[The ITAA's report actually says that the shortage will be 843,328.]
Work force not keeping up with tech job market
By The Associated Press
April 9, 2000, 4:50 p.m. PT
WASHINGTON--American companies expect to create 1.6 million new
information technology jobs this year, an industry survey found.
A study to be released tomorrow by the Information Technology
Association of America (ITAA) said that about a third of the openings
will be for technical support workers, who help companies install,
maintain and troubleshoot new high-tech equipment.
The Midwest is expected to win 35 percent of new information
technology jobs, more than any other region.
Companies are concerned that they will not be able to fill these new
positions, the survey found. Based on the qualifications of current
applicants, they estimated that more than half of the openings--or about
843,000--may be difficult to fill.
"IT workers represent a much bigger slice of the total work force than
previously imagined and, as we have stressed over the years, the
nation's economic future is tied to the availability of appropriately
skilled workers," said the association's president, Harris Miller.
Companies have been pressing Congress to allow more foreigners with
high-tech skills to work in the United States. Opponents of that say
better training for American workers is needed.
The survey results were based on telephone interviews with information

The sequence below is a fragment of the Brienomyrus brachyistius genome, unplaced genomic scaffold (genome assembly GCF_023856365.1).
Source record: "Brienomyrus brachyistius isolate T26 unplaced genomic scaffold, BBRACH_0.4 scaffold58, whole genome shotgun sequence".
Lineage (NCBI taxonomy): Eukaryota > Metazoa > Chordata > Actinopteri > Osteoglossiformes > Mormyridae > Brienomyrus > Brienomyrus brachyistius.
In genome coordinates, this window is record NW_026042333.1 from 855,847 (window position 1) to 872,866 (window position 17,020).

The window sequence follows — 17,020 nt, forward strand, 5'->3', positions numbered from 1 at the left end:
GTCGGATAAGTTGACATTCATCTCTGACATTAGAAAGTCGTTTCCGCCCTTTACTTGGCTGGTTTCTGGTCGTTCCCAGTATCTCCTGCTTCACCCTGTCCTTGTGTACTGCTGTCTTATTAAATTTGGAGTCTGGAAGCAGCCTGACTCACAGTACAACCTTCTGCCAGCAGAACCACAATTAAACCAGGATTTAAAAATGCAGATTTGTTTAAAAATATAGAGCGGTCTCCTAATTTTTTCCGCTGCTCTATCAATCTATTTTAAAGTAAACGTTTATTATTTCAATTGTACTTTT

technology managers at 700 U.S. companies--200 producing computer and
other communications products and services, and 500 that use them to do
business. The random sample did not include companies with fewer than 50
employees or government and nonprofit organizations.
Based on the survey, ITAA estimates that a total of 10 million Americans
work in information technology jobs.
Behind tech support, the fastest-growing jobs categories are database
developers and administrators; programmers and software developers; and
people who design and manage Internet sites. Among other categories
included in the survey were technical writers, digital media specialists
and systems integrators.
After the Midwest, Western states are expected to have the highest
demand for information technology workers this year, followed by the
South, then the Northeast.
ITAA members who helped pay for the study included companies such as
Microsoft, Cisco Systems and Oracle. It was conducted between December
and February by Market Decisions and has a margin of error of plus or
minus 3 percentage points.